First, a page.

‘Who’s this impartial judge who’s going to decide who the champions are?’ said Harry.

‘Dunno,’ said Fred, ‘but it’s them we’ll have to fool. I reckon a couple of drops of Ageing Potion might do it, George …’

‘Dumbledore knows you’re not of age, though,’ said Ron.

‘Yeah, but he’s not the one who decides who the champion is, is he?’ said Fred shrewdly. ‘Sounds to me like once this judge knows who wants to enter, he’ll choose the best from each school and never mind how old they are.

Dumbledore’s trying to stop us giving our names.’

‘People have died, though!’ said Hermione in a worried voice, as they walked through a door concealed behind a tapestry and started up another, narrower staircase.

‘Yeah,’ said Fred airily, ‘but that was years ago, wasn’t it? Anyway, where’s the fun without a bit of risk? Hey, Ron, what if we find out how to get round Dumbledore? Fancy entering?’

‘What d’you reckon?’ Ron asked Harry. ‘Be cool to enter, wouldn’t it? But I s’pose they might want someone older … dunno if we’ve learnt enough …’

‘I definitely haven’t,’ came Neville’s gloomy voice from behind Fred and George. ‘I expect my gran’d want me to try, though, she’s always going on about how I should be upholding the family honour. I’ll just have to – ooops


Neville’s foot had sunk right through a step halfway up the staircase. There were many of these trick stairs at Hogwarts; it was second nature to most of the older students to jump this particular step, but Neville’s memory was notoriously poor. Harry and Ron seized him under the armpits and pulled him out, while a suit of armour at the top of the stairs creaked and clanked, laughing wheezily.

‘Shut it, you,’ said Ron, banging down its visor as they passed.

They made their way up to the entrance to Gryffindor Tower, which was concealed behind a large portrait of a fat lady in a pink silk dress.

‘Password?’ she said, as they approached.

‘Balderdash,’ said George, ‘a Prefect downstairs told me.’

The portrait swung forwards to reveal a hole in the wall, through which they all climbed. A crackling fire was warming the circular common room, which was full of squashy armchairs and tables. Hermione cast the merrily dancing flames a dark look, and Harry distinctly heard her mutter ‘slave labour’, before bidding them goodnight, and disappearing through the doorway to the girls’ dormitories.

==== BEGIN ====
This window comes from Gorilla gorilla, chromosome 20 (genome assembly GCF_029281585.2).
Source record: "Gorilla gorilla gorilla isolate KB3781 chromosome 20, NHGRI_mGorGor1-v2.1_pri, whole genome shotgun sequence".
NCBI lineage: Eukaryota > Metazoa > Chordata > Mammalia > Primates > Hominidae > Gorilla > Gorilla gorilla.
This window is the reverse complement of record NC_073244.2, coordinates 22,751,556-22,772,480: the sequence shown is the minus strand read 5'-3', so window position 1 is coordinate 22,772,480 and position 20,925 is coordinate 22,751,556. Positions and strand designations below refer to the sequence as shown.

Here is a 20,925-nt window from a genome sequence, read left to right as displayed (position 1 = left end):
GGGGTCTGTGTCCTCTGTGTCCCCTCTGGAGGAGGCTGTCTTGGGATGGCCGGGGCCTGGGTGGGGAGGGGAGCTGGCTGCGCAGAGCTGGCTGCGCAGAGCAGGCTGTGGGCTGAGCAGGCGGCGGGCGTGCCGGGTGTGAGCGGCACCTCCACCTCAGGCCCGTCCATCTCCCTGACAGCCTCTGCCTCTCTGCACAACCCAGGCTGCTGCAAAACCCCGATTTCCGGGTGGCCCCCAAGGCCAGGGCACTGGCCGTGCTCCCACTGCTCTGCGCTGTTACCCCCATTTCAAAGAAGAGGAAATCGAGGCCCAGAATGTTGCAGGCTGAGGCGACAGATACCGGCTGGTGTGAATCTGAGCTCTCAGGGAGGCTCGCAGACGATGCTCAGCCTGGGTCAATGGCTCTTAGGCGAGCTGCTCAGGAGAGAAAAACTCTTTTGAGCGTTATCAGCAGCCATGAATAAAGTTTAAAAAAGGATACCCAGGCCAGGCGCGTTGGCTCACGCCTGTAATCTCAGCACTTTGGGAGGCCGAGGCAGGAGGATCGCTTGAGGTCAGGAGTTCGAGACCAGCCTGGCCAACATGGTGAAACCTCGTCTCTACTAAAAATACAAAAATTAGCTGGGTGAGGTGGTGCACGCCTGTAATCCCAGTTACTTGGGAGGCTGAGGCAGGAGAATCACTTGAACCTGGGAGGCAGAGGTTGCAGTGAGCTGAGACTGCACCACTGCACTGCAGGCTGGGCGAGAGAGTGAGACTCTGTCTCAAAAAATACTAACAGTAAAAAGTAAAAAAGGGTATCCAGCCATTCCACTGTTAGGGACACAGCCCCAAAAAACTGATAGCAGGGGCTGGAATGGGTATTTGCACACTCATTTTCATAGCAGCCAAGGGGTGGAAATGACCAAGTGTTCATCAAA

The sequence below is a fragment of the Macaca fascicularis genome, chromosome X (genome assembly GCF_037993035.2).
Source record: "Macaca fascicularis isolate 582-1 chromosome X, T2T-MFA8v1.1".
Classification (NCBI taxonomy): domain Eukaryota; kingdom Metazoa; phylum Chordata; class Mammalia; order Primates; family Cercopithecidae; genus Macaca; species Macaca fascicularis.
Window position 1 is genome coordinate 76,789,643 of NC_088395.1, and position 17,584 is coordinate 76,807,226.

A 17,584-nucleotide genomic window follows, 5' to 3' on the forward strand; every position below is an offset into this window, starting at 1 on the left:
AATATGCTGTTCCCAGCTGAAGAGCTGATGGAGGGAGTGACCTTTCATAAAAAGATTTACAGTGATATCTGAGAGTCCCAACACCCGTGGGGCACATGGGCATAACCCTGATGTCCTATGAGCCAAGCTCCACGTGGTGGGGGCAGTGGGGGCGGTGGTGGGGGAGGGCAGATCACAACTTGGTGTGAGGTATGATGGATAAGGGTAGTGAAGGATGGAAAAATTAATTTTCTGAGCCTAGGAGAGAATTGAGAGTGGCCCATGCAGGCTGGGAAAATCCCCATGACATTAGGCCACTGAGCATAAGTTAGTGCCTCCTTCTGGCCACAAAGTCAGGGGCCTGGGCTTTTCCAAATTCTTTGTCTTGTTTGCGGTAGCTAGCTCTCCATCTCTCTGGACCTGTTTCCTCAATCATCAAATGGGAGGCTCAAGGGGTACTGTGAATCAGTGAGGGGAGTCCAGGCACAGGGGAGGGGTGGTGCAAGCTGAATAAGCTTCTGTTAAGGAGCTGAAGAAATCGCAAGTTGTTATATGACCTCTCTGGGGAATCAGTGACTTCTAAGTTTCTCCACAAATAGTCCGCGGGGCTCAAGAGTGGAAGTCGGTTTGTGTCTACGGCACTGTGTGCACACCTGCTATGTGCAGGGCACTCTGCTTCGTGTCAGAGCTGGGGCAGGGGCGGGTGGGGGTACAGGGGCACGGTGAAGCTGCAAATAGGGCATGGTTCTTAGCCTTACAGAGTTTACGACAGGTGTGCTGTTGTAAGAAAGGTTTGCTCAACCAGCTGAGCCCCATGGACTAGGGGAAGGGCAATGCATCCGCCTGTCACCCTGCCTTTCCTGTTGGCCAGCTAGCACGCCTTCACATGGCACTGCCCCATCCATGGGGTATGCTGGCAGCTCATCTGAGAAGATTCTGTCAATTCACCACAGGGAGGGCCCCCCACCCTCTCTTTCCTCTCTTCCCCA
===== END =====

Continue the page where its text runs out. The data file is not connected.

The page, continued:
Harry, Ron and Neville climbed up the last, spiral staircase until they reached their own dormitory, which was situated at the top of the Tower. Five four-poster beds with deep crimson hangings stood against the walls, each with its owner’s trunk at the foot. Dean and Seamus were already getting into bed; Seamus had pinned his Ireland rosette to his headboard, and Dean had tacked up a poster of Viktor Krum over his bedside table. His old poster of West Ham football team was pinned right next to it.

‘Mental,’ Ron sighed, shaking his head at the completely stationary soccer


Harry, Ron and Neville got into their pyjamas and into bed. Someone – a house-elf, no doubt – had placed warming pans between the sheets. It was extremely comfortable, lying there in bed and listening to the storm raging outside.

‘I might go in for it, you know,’ Ron said sleepily through the darkness, ‘if Fred and George find out how to … the Tournament … you never know, do you?’

‘S’pose not …’ Harry rolled over in bed, a series of dazzling new pictures forming in his mind’s eye … he had hoodwinked the impartial judge into believing he was seventeen … he had become Hogwarts champion … he was standing in the grounds, his arms raised in triumph in front of the whole school, all of whom were applauding and screaming … he had just won the Triwizard Tournament … Cho’s face stood out particularly clearly in the blurred crowd, her face glowing with admiration …

Harry grinned into his pillow, exceptionally glad that Ron couldn’t see what he could.